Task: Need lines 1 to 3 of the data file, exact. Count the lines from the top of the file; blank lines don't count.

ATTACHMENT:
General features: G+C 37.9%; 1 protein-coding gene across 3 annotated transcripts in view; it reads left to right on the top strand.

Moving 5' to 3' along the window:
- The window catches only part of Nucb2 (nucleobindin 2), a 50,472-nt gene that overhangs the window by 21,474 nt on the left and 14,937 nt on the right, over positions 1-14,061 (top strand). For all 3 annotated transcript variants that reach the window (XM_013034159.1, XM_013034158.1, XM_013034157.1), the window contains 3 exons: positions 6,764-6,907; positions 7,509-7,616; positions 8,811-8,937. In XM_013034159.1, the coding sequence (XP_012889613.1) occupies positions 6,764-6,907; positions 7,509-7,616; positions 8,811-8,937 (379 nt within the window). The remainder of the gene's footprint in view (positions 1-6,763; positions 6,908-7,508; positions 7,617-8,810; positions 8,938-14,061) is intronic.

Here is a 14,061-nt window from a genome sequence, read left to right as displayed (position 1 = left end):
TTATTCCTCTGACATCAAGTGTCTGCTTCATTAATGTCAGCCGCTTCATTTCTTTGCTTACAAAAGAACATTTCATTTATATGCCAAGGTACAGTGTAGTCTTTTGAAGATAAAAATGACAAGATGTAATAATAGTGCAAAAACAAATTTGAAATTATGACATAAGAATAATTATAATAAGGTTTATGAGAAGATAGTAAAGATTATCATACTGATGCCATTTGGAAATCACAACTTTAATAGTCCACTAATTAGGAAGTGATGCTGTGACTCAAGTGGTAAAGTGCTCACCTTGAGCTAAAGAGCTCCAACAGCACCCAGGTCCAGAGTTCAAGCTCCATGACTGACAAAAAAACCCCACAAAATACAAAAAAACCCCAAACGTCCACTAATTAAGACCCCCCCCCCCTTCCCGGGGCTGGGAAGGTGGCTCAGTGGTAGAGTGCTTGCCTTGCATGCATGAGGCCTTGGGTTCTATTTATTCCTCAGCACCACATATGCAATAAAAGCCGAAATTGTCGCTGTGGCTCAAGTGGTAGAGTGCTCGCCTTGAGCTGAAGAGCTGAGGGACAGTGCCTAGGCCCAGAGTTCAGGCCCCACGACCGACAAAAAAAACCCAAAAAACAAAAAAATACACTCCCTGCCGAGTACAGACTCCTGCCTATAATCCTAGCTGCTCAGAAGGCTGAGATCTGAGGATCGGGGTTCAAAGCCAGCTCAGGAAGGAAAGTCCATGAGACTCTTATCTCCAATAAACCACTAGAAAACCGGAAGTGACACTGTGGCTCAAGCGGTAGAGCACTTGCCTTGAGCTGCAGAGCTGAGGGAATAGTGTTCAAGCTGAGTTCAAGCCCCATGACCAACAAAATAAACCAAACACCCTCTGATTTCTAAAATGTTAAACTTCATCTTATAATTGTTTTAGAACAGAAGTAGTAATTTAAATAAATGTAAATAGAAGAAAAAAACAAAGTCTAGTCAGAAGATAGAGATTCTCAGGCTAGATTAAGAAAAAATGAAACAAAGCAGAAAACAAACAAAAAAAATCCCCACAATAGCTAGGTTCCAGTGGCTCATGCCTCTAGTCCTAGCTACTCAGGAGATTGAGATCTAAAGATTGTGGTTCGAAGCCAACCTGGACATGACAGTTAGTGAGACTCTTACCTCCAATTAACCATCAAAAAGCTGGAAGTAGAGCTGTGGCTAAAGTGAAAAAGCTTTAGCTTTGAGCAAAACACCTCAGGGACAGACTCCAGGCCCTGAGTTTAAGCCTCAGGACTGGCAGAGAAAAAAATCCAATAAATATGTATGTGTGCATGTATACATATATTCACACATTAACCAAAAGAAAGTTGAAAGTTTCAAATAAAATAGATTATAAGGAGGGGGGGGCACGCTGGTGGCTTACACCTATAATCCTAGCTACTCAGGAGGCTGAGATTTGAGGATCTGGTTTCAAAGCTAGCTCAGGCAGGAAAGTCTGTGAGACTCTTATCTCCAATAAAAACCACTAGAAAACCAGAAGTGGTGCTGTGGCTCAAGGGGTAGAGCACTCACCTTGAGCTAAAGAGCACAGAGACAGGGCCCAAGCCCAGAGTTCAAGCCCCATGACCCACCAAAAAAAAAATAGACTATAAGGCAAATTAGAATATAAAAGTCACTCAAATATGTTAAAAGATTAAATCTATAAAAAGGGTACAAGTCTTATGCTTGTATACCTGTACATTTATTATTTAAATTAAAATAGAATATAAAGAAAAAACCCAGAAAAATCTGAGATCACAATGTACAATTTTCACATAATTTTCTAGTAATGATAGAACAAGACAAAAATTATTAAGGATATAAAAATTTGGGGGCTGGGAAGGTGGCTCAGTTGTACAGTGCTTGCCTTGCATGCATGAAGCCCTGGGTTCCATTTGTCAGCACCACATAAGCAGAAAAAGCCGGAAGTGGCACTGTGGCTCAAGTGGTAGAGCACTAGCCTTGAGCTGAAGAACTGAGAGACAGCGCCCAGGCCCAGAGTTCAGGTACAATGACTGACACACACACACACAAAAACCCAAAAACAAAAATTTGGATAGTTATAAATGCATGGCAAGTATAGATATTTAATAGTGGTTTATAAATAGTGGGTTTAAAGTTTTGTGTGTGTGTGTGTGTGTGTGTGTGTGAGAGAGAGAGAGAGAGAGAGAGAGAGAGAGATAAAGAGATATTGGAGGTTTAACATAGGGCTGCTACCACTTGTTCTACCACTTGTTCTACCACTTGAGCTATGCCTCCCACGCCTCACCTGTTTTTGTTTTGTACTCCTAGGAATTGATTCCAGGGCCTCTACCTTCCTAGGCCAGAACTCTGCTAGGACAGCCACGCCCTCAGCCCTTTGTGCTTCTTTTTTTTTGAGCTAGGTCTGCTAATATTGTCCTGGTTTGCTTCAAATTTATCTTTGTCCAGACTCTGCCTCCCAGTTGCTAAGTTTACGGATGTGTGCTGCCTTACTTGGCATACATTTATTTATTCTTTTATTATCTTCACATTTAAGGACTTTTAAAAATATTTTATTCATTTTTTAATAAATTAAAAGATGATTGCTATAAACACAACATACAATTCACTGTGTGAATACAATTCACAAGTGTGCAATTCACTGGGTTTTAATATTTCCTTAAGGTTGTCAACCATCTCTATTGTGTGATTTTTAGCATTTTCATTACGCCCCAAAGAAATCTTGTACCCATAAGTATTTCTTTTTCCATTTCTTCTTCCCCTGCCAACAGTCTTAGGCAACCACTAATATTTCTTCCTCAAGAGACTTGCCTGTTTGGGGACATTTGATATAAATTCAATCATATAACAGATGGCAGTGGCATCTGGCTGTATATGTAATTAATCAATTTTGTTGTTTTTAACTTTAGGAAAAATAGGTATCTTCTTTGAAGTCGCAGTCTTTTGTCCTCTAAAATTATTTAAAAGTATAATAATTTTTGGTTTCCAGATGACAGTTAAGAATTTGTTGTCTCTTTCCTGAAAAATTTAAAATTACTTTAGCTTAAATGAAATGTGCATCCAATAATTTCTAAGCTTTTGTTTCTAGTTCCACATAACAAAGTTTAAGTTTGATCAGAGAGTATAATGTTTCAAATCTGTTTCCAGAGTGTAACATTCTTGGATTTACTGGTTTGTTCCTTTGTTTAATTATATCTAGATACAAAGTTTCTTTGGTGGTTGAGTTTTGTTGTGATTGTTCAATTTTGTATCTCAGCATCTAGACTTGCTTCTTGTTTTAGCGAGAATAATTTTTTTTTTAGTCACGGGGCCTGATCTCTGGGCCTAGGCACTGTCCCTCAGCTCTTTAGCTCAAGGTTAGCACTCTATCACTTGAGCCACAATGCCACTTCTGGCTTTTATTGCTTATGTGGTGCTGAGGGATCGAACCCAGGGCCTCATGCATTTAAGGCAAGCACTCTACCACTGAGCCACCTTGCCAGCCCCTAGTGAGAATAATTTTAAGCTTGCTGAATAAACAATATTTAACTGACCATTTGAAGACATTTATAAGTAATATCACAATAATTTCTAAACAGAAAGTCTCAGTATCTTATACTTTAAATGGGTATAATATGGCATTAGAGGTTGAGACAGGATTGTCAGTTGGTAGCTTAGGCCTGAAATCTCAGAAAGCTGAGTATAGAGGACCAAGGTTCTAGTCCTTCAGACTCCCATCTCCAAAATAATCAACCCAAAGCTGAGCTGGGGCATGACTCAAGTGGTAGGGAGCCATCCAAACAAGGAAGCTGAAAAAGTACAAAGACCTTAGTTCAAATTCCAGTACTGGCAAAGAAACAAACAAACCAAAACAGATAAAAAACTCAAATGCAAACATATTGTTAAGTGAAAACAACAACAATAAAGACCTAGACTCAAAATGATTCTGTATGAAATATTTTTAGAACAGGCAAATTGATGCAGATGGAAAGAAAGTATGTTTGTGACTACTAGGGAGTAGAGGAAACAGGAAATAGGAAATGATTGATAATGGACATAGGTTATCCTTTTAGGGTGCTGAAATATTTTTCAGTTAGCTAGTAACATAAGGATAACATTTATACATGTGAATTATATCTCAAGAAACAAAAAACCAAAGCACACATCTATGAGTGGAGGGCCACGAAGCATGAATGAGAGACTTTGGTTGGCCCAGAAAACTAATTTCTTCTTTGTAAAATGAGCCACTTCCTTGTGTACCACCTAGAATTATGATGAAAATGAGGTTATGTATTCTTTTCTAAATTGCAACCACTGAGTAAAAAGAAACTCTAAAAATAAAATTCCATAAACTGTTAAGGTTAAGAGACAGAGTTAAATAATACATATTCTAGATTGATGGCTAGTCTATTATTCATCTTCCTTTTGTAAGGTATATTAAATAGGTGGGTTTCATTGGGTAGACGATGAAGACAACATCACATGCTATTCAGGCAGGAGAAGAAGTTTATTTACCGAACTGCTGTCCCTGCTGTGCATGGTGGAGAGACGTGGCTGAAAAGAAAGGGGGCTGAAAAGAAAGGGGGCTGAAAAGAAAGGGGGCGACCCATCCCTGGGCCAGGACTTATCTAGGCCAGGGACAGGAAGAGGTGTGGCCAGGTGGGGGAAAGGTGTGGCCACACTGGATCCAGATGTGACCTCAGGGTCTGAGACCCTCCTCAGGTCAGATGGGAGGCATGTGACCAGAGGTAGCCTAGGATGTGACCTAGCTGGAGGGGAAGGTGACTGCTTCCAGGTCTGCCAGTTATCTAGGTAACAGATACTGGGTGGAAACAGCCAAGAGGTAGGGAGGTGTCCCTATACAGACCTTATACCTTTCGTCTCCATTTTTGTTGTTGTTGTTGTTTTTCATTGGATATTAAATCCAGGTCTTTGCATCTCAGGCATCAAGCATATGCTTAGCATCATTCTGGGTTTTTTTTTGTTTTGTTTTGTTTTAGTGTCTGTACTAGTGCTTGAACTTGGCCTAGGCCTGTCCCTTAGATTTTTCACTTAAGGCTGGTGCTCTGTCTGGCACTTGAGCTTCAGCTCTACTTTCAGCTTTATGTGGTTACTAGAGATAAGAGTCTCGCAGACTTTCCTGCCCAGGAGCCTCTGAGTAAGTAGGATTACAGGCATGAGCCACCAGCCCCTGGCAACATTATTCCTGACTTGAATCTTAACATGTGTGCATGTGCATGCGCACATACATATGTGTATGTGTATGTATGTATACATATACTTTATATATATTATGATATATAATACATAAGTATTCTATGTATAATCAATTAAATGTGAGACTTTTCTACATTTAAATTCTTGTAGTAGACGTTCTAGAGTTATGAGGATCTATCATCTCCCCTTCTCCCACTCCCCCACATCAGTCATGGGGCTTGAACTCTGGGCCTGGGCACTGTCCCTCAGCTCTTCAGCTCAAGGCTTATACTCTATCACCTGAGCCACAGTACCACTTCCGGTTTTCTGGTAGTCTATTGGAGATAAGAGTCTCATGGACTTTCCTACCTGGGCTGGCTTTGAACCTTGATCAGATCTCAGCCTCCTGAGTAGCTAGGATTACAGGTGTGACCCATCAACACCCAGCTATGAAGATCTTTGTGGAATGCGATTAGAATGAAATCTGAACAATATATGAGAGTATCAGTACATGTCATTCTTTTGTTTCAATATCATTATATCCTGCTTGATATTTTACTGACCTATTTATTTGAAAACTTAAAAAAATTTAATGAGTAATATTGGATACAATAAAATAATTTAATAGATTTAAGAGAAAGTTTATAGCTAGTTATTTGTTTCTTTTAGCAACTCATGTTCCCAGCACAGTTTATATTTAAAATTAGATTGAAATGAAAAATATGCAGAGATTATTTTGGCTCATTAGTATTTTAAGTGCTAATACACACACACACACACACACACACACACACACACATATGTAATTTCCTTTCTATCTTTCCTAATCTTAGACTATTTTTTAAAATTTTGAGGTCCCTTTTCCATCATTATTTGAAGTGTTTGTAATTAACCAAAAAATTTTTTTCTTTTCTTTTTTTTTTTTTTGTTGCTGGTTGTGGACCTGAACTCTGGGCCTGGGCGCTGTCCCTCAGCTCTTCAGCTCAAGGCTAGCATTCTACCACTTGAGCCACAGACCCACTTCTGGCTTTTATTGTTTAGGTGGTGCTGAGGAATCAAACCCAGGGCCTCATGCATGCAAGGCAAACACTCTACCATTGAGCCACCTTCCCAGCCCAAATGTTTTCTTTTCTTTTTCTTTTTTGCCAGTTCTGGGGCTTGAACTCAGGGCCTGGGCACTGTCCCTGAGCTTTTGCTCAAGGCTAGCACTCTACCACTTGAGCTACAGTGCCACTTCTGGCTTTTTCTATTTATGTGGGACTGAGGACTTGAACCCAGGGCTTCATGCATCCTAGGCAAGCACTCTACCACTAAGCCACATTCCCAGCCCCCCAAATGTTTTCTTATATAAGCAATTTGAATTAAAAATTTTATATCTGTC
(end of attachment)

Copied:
General features: G+C 37.9%; 1 protein-coding gene across 3 annotated transcripts in view; it reads left to right on the top strand.

Moving 5' to 3' along the window:
- The window catches only part of Nucb2 (nucleobindin 2), a 50,472-nt gene that overhangs the window by 21,474 nt on the left and 14,937 nt on the right, over positions 1-14,061 (top strand). For all 3 annotated transcript variants that reach the window (XM_013034159.1, XM_013034158.1, XM_013034157.1), the window contains 3 exons: positions 6,764-6,907; positions 7,509-7,616; positions 8,811-8,937. In XM_013034159.1, the coding sequence (XP_012889613.1) occupies positions 6,764-6,907; positions 7,509-7,616; positions 8,811-8,937 (379 nt within the window). The remainder of the gene's footprint in view (positions 1-6,763; positions 6,908-7,508; positions 7,617-8,810; positions 8,938-14,061) is intronic.